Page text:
In 2024, the company announced that it was proceeding with the acquisition of US Steel, despite President Biden's position. Nippon Steel Trading committed to the United Steelworkers (USW) union, which had also opposed the deal, to invest an additional $1.4 billion and also guaranteed that, subject to a number of conditions, there would be no layoffs or plant closures until September 2026.[25]

Major plant locations

Kimitsu Steel Works
Nagoya Works Ltd.
Oita Steel Works (Oita district)
Yawata Works Ltd.

Added after Sumitomo merger

Joint ventures


See also: 2019–2020 Japan–South Korea trade dispute

On October 30, 2018, the South Korean Supreme Court rejected appeals to overturn a 2013 order requiring Nippon to pay compensation to four South Korean workers who underwent forced labor which occurred during World War II and ordered Nippon to pay each of the workers an individual sum of 100 million won (US$87,700).[32] The four surviving steel workers, who were victims of forced labor which was supervised by Sumitomo, originally filed suit in 2005.[32] A Nippon spokesman called the decision "deeply regretful," while also promising a review of the ruling.[33] The Japanese Minister of Foreign Affairs Taro Kono maintained that the matter "has been resolved following the Treaty on Basic Relations between Japan and the Republic of Korea".[34]

The asset seizure ordered by the Korean supreme court involves Nippon's stake in PNR, the POSCO-Nippon joint venture.[35]

Environmental record

In 2005 the Nippon Steel corporation made a plan to step up its capacity for recycling waste plastics into coke by 30%. Coke is a main resource in steel production. To manage the load they have invested ¥4 billion (about $38.2 million) to install equipment at Oita Mill and set up a second furnace at Kyushu facility.[36]

In 2006 Nippon Steel and Mitsubishi Heavy Industries, Ltd. (MHI) jointly created a high tensile strength steel. The first application this steel was used for was the hulls of container ships. This steel allows the ships to be just as strong without the thick steel that it was requiring for them to grow in size. The smaller thickness allows the ships to attain a greater fuel-efficiency, cutting down on the environmental load of the ships.[37]

Nippon Steel announced a pilot project to process waste food into ethanol in 2006. They have tasked Kitakyushu City with collecting and sorting the food waste and Nishihara Co., a waste management company, with developing new technologies to implement the sorted collecting system. To minimize costs they will use waste heat from an existing incineration facility that had not been effectively utilized, and the residue left after ethanol recovery will be burned in this incinerator.[38]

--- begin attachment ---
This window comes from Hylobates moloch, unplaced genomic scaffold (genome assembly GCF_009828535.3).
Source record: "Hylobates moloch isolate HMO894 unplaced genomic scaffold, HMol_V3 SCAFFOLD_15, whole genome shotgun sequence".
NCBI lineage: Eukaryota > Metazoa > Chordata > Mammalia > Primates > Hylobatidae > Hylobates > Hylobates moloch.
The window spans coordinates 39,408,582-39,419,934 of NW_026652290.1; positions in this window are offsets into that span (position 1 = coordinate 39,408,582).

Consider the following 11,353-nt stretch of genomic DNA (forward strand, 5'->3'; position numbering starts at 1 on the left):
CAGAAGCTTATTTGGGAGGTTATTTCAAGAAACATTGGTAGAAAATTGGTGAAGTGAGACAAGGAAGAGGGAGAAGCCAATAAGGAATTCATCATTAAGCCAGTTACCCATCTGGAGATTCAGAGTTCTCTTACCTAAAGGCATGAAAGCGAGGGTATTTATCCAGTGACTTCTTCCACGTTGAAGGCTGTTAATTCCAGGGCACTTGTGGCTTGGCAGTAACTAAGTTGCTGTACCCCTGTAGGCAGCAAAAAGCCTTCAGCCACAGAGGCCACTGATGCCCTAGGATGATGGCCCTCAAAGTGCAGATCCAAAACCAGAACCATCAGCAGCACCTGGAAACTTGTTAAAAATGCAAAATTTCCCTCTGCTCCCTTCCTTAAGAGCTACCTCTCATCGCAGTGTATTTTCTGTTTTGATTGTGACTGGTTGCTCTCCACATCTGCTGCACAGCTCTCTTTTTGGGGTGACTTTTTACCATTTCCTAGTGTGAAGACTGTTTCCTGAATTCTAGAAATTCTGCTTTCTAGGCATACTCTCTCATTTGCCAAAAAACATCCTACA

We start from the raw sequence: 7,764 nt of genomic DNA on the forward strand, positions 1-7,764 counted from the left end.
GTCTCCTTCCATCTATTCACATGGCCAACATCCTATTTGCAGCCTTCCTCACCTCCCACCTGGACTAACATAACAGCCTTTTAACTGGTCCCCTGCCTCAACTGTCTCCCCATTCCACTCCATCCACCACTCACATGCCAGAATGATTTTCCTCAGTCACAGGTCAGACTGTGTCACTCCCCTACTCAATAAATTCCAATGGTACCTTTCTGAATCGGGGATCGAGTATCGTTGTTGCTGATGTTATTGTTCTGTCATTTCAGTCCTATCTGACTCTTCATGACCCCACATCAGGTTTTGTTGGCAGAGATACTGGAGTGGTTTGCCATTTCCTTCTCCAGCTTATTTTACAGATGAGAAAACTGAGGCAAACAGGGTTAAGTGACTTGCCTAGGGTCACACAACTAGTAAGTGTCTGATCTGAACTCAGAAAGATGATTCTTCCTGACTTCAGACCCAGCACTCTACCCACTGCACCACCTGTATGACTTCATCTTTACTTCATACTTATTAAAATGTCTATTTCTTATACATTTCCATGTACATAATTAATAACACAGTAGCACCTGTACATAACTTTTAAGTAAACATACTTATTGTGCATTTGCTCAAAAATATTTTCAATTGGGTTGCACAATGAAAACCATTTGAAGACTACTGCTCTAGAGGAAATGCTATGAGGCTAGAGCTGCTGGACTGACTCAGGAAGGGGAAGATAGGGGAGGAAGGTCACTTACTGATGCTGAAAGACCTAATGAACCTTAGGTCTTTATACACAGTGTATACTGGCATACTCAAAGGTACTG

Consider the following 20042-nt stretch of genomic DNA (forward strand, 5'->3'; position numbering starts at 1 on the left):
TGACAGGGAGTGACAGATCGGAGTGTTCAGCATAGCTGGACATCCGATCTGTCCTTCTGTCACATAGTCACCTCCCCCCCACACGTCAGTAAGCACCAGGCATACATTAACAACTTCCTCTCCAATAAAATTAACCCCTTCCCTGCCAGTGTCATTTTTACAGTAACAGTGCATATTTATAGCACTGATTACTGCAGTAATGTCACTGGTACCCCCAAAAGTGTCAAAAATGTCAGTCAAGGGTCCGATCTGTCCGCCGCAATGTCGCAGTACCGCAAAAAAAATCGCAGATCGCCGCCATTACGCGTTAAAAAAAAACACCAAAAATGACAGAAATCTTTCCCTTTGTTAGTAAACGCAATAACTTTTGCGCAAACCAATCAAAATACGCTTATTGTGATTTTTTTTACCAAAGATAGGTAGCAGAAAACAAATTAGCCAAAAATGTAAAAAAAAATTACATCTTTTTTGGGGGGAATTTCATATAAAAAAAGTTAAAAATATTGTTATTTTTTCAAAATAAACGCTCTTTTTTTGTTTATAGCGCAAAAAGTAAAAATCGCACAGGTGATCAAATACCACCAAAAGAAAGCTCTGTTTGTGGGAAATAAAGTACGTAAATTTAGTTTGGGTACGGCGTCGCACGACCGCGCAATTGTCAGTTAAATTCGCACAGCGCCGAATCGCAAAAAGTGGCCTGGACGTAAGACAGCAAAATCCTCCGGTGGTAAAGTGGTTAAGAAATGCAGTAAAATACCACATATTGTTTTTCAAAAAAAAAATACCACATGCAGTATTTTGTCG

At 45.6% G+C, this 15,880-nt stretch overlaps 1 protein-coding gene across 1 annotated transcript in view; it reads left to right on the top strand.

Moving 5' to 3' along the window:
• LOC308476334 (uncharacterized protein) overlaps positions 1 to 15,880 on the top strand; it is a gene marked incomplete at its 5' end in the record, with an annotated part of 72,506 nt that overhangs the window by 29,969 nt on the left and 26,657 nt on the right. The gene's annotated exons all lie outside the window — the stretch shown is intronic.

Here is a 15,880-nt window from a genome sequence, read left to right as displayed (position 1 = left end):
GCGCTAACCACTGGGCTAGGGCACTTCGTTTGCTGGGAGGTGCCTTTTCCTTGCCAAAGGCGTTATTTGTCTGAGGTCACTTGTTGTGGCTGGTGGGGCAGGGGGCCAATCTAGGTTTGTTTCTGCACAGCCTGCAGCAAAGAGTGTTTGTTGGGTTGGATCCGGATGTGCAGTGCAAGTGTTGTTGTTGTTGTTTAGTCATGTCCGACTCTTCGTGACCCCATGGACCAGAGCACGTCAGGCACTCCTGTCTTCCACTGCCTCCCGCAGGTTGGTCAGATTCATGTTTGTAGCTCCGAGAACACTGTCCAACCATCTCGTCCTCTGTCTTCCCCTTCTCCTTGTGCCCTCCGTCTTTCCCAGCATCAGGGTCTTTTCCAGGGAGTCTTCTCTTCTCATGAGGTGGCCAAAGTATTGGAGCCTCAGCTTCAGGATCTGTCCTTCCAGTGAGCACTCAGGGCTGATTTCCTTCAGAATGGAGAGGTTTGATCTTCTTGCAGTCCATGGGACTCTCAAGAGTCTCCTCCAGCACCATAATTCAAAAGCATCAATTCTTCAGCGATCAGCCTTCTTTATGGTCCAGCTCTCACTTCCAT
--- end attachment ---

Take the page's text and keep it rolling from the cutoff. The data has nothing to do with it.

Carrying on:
Nippon Steel has been addressing environmental issues in an integrated manner as part of the overall management since the establishment of the company, aiming at realizing a sustainable society. In 2011, the company was awarded with the Fray International Sustainability Award in Mexico, for its approach in achieving Eco-processes, Eco-products, and Eco-solutions.[39]

Carbon footprint

Nippon Steel reported Total CO2e emissions (Direct + Indirect) for the twelve months ending 31 March 2020 at 73,706 Kt (-16,556 /-18.3% y-o-y).[40] Reported emissions have been on a downward trend since 2016.

Nippon Steel's annual Total CO2e emissions (Direct + Indirect) (in kilotonnes)
Mar 2016 Mar 2017 Mar 2018 Mar 2019 Mar 2020
99,000[41] 96,000[42] 93,662[43] 90,262[44] 73,706[40]

See also


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  4. ^ Isidore, Chris (2023-12-18). "US Steel, once the world's largest corporation, agrees to sell itself to a Japanese company | CNN Business". CNN. Retrieved 2023-12-18.
  5. ^ "日本製鉄グループ事業内容 | 企業情報 | 日本製鉄". Retrieved 2023-12-18.
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  9. ^ Richards, Evelyn (August 23, 1990). "Nippon Steel to Open Computer Subsidiary in California". The Washington Post. p. C1.
  10. ^ Rockman, Simon (June 1996). "Retro Computing". Personal Computer World. 19 (6). Verenigde Nederlandse Uitgeverijen: 202, 232 – via the Internet Archive.
  11. ^ For Shareholders and Investors Archived 2007-03-15 at the Wayback Machine.” Nippon Steel Corporation.
  12. ^ "Merged Nippon Steel, Sumitomo Metal face a rocky market | The Japan Times Online". Archived from the original on 2012-10-02.
  13. ^ "Nippon Steel & Sumitomo eyes more cost cuts as debuts in weak market". Reuters. 30 September 2012.
  14. ^ "Nippon Steel & Sumitomo Metal Corp: TYO:5401 quotes & news – Google Finance". Retrieved 24 August 2015.
  15. ^ "Sumitomo Metal Industries Ltd and Nippon Steel Corp Announce Subsidiaries' Business Integration". Archived from the original on June 26, 2013.
  16. ^ "Fact Book". Retrieved 24 August 2015.
  17. ^ "Nippon Steel books record loss, plans to shut more furnaces". Reuters. 2020-05-08. Retrieved 2020-08-02.
  18. ^ Goldstein, Steve. "Nippon Steel to buy U.S. Steel after Pittsburgh icon put itself on the block". MarketWatch. Retrieved 2023-12-18.
  19. ^ Matoney, Nick (2023-12-18). "Nippon Steel Corporation announces it will acquire U.S. Steel". WTAE. Retrieved 2023-12-18.
  20. ^ "Japanese steel company purchasing Pittsburgh-based U.S. Steel in deal worth nearly $15 billion - CBS Pittsburgh". 2023-12-18. Retrieved 2023-12-18.
  21. ^ Duehren, Andrew; Tita, Bob (March 14, 2024). "Biden Opposition to Takeover of U.S. Steel Comes After Months of Lobbying". Wall Street Journal. Retrieved March 15, 2024.
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  27. ^ Finch II, Michael (26 February 2014). "Sale of ThyssenKrupp Steel USA clears all regulatory approval". Press-Register. Mobile, Alabama. Retrieved 26 February 2014.